Social media and the 501C3

Social media is public space in which people speak with each other, people they know, and people they don’t. High-traffic platforms are Facebook, Instagram, LinkedIn, Twitter and YouTube. We, as a society, behave differently according to our social situation.

We will dress, sit, speak differently at a Yankees games than we would in synagogue. It is important for organizations to find the volume and cadence of their voice in social media, and to focus on the messages for each platform. Learn more about this as Johnny Vulkan, Anamoly, states in his interview for Show & Tell, YouTube’s channel to help brands engage with consumers online.



Facebook works best for avid social media fans. One needs an active presence and an ability to join conversations, as well as to lead them. Facebook fans like to “Like” and they like to trash. Best practices for Facebook involve an advertising budget and professional guidance, if not a dedicated social media manager, or at a minimum, someone dedicated to monitor the platform.

The ALS Ice Bucket Challenge raised $100M in August 2014 in a peer campaign on Facebook. So it’s safe to say – there is the opportunity to raise awareness and funds. Facebook has added Action Sprout, a no-cost advertising program for those who meet criteria.

Because Facebook is advertising driven, you can learn a great deal about the platform from their sales team. Words of caution for not-for-profits looking for time and attention on Facebook– all those likes feel good, the platform is good for sharing information, “likes” do not correlate to donations.  If creating brand awareness is the goal of your social media campaign, Facebook is an excellent platform for you.

Instagram is the small charities best choice in social media. Leading the field for inspiration on Instagram is Charity Water, and this is so logical, given that Instagram is social media for photographers.

Charity Water was founded by Scott Harrison, who forewent a successful career as a NYC club promoter to volunteer for MERCY SHIPS, a well established not for profit that provides medical care in Africa from a ship that pulls into ports up and down the coasts. Harrison’s role was to photograph the people needing medical care, and post-op, the people who’d benefited from medical care. So he put 10,000 hours into sharing the efficacy of philanthropy, with his camera.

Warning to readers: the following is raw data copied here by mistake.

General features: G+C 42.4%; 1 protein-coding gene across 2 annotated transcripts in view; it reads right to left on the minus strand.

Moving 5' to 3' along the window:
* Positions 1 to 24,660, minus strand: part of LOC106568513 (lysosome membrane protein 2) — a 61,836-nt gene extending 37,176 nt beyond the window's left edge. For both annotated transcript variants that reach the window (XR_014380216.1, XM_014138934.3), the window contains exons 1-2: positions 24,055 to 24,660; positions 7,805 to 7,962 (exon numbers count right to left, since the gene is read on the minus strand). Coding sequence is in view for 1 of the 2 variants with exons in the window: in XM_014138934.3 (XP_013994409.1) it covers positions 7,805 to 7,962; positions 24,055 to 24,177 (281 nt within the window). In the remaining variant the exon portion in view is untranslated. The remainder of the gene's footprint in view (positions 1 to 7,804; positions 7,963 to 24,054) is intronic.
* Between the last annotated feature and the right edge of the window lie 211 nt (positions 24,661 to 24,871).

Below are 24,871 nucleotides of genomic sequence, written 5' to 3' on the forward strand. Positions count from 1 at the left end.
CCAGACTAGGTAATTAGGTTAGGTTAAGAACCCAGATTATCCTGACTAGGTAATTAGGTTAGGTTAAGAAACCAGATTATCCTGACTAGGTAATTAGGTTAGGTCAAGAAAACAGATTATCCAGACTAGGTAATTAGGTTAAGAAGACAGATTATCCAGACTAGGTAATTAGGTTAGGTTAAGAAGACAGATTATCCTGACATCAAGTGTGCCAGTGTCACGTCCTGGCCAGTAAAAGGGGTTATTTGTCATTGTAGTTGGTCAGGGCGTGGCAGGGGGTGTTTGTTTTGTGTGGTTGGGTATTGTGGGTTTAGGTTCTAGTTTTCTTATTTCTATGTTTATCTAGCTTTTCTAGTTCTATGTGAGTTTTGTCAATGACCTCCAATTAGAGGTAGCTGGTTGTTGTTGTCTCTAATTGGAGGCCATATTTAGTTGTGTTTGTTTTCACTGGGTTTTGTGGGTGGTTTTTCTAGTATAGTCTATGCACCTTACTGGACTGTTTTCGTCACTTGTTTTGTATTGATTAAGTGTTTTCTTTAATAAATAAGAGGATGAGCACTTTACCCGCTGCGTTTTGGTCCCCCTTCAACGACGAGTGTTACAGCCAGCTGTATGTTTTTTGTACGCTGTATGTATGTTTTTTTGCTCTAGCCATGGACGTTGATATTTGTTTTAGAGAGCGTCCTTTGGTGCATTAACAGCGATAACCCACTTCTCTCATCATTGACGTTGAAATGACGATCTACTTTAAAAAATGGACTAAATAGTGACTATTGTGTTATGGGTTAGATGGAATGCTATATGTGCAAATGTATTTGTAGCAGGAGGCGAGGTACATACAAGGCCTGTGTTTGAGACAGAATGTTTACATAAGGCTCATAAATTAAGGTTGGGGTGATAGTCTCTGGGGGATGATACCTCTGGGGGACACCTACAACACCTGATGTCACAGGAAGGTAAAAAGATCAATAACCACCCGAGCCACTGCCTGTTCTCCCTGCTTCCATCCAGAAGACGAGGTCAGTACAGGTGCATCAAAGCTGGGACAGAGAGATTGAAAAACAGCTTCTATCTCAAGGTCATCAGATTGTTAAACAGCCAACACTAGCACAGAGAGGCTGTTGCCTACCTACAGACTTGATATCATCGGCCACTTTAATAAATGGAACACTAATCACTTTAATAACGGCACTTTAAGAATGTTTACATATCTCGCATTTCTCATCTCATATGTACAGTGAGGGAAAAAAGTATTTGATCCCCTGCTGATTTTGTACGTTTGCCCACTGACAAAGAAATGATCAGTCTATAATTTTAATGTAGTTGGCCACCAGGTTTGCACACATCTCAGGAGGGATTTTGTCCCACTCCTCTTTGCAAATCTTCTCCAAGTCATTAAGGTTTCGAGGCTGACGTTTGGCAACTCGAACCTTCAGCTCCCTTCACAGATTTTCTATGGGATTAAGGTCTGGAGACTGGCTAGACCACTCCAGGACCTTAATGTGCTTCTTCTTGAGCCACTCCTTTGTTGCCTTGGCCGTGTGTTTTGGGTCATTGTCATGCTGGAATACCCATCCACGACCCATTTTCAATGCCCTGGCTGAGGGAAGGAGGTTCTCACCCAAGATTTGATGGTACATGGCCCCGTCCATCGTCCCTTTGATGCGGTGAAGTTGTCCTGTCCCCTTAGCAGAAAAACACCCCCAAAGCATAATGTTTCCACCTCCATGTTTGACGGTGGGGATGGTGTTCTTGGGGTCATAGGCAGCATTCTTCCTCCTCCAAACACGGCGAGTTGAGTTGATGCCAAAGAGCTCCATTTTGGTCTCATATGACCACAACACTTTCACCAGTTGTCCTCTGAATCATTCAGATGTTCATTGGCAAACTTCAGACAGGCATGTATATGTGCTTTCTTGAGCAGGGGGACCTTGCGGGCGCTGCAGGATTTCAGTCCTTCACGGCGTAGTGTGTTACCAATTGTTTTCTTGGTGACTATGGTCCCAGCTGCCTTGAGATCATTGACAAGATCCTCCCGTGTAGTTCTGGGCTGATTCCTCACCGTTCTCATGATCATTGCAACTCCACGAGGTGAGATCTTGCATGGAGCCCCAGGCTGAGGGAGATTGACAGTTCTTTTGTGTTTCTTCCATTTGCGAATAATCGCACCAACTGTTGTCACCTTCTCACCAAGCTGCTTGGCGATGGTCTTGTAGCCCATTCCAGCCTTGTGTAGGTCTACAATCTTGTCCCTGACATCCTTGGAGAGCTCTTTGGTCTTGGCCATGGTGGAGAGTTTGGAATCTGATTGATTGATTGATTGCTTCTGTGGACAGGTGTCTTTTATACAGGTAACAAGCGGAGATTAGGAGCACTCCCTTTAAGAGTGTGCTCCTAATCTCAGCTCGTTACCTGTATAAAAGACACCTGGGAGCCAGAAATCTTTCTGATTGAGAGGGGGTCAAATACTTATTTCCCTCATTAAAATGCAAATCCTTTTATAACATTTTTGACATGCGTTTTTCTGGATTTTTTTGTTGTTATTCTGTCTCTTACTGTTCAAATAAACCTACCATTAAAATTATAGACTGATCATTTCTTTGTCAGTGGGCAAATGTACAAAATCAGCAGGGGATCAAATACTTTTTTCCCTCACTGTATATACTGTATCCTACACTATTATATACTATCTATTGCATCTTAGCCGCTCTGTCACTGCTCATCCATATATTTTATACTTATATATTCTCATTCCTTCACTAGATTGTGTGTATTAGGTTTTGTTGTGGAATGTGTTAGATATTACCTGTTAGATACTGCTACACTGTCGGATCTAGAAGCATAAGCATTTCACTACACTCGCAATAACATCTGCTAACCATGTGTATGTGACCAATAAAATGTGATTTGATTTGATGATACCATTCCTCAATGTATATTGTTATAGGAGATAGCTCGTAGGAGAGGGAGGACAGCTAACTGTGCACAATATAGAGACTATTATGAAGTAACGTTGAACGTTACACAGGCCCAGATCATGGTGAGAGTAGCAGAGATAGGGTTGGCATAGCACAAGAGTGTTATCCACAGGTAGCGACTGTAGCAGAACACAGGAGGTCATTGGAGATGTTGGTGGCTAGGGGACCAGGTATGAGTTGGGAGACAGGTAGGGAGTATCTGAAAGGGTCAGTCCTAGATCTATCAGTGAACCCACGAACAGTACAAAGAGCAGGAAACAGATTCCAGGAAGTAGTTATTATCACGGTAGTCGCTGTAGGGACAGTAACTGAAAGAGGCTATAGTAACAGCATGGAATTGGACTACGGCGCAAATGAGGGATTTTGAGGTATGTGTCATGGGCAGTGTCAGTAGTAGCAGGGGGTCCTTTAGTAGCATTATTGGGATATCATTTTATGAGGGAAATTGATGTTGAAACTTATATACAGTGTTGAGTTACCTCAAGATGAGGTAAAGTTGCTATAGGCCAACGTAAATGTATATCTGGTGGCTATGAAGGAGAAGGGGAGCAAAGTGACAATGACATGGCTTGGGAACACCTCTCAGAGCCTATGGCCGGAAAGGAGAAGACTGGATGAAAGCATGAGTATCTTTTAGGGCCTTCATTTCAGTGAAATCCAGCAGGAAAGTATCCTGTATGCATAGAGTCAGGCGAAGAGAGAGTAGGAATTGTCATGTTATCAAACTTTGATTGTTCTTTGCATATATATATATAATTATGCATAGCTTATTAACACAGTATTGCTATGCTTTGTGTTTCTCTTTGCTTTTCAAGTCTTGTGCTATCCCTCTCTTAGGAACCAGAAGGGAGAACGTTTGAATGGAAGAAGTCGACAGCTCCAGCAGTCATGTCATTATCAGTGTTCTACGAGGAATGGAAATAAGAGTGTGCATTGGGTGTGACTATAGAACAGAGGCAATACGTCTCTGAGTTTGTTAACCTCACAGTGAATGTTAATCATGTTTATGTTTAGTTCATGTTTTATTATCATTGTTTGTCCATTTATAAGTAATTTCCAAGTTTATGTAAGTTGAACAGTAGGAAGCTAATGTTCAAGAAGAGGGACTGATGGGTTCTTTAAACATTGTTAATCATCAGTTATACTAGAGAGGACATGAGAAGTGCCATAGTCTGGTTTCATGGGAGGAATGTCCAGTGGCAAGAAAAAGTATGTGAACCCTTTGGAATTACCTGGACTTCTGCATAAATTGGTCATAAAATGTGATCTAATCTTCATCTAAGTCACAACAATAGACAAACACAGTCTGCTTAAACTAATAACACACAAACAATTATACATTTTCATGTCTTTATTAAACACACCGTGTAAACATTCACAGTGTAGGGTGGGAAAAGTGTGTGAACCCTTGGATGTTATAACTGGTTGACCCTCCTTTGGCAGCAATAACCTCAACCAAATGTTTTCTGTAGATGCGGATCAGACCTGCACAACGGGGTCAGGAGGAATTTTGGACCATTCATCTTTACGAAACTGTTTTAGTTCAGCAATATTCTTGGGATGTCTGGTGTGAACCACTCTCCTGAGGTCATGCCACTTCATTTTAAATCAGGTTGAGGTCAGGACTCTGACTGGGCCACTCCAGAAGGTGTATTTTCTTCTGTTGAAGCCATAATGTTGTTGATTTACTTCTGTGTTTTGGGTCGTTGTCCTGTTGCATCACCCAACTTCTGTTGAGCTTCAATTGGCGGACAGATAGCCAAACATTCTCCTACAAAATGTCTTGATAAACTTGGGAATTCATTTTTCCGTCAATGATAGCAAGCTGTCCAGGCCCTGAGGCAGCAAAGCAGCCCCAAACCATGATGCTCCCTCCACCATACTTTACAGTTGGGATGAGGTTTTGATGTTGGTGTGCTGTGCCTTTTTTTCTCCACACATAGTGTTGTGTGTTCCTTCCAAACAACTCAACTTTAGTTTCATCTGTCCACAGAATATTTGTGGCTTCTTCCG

The Charity Water Instagram feed is clear and pro-active about sharing the efficacy of the organization’s work. We see the positive results, we feel the reward. We join in the moment, drawn by the smile and guided by the direct captions that let us know our help is valuable, and still needed.

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We see Instagram working beautifully for Haiti Cardiac Alliance, in year one of the organization’s founding. HCA’s focus is saving the lives of Haitian children with cardiac issues. They are on the ground, moving at light speed to save lives. With Instagram, HCA’s Executive Director, Owen Robinson, shares the organization’s work, in their line of duty. Here, Pelensky, a young boy whose medical situation required a lengthy stay in the US, returns to Haiti, and in his own words, is reunited with his family.

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For best practices on twitter, view the platform in operation. Meena Hussain wrote an excellent article for NPQ on how non-profits can use Twitter effectively.  Here is a list of the top 50 not-for-profits on twitter, based on the number of followers.

For best practices for not-for-profits on YouTube, view the library of short videos at YTShowandTell, leading with this great advice from Mehera O’Brien.

Vine is fun, and now accepts edited content, not just made in camera. It’s a platform for the adventurous. The numbers are not quite there to justify a dedicated effort, but it also maybe where the puck is going, with an open paths to fans. Not-for-profits should start VINE at the Chronicle of Philanthropy account.

The most important place or a non-profit is search, because any likely donor will start researching your cause, and if you have brand awareness, your specific organization.


Google helps with search by offering a $10,000 monthly in free AdWords spending to qualifying non-profits in a program called AdGrants.

And, all this marketing is to promote your work. So make sure that if you are successful, and your online marketing brings a viewer to your website, that once there, they will find a clear description of what you do, how you do it, how donors fuel your work, and what they can expect from their donation.

Your website is the place you control the conversation. Just remember, that elevator rides were a lot longer than current consumer attention. You won’t have 60 seconds to say what you do. Today’s consumer is more liking to peek at your site when the door opens, and decide whether or not to get onto your floor. You have a few seconds of consumer attention, make them engaging.

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